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Texas Register

Frequently Asked Questions

Texas Register and Texas Administrative Code

How do I subscribe to the Texas Register?
Information about our subscription formats and options is available on our Subscription Services page. For print subscriptions, please contact LexisNexis Matthew Bender & Company at 800-223-1940. For access to our internet-based services, please call the Texas Register at (512) 463-5561 or email register@sos.texas.gov.

How does the open meeting system work?
Open meetings are posted by both state and regional agencies via a secure link to the Texas Register's internet site. Agencies may post their meetings at any time and are not limited to posting during normal business hours. Meetings are added to the open meetings portion of the Texas Register internet site within five minutes of being posted by the agency. The Secretary of State is not responsible for the information or content that is contained in open meeting notices. Nor does the SOS make any representations as to sufficiency or accuracy of the posted information. The postings contained in the Texas Register are submitted electronically by parties outside the control of the SOS and any questions about a particular posting should be directed to that entity. Contact information is included in each posted document.

How frequently will issues of the Texas Register be added to the internet site?
The Texas Register is published weekly, every Friday. Each issue will be posted on the internet site by 5 p.m. CST every Friday. Back issues can be obtained from the Texas Register offices by calling (512) 463-5561 or email the Texas Register at register@sos.texas.gov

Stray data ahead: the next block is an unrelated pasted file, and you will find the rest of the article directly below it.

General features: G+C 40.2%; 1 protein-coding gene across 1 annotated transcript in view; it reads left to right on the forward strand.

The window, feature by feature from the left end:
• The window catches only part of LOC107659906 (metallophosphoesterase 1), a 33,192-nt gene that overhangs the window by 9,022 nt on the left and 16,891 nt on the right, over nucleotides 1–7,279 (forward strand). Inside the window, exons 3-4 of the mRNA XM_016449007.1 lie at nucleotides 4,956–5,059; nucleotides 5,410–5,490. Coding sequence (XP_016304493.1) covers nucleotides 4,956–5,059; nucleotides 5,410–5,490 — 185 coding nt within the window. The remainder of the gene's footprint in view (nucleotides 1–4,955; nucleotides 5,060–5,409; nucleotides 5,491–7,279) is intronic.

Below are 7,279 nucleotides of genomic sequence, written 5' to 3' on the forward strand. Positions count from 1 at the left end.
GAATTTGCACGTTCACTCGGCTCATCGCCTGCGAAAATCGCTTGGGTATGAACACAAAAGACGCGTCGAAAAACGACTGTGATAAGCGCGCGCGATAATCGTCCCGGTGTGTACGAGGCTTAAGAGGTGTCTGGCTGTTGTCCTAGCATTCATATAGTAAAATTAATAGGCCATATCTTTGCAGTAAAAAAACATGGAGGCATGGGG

How up to date is the Texas Administrative Code (TAC)?
The Texas Administrative Code is current through today's date.

Will graphic and tabular material be included in any of the on-line services?
All graphic and tabular material in each issue of the Texas Register is included in all on-line services.

When does a rule become effective?
Typically, a rule takes effect 20 days after the date on which it is filed with the Secretary of State. (For exceptions see Texas Gov't Code 2001.036). Day one is the date following the filing, and the rule may take effect on day 20. Note that the time period for an adopted rule is triggered by filing. This differs from the time period for a proposed rule, which does not begin until the rule is published in the Texas Register.

How is a rule different from a statute?
Statutes are created or amended by the Legislature. Rules are adopted by state agencies (Executive branch), usually with specific rulemaking authority from the Legislature.

Where can I find the statutes?
You can find the on-line version at the Texas Legislature Online web site at http://www.statutes.legis.state.tx.us/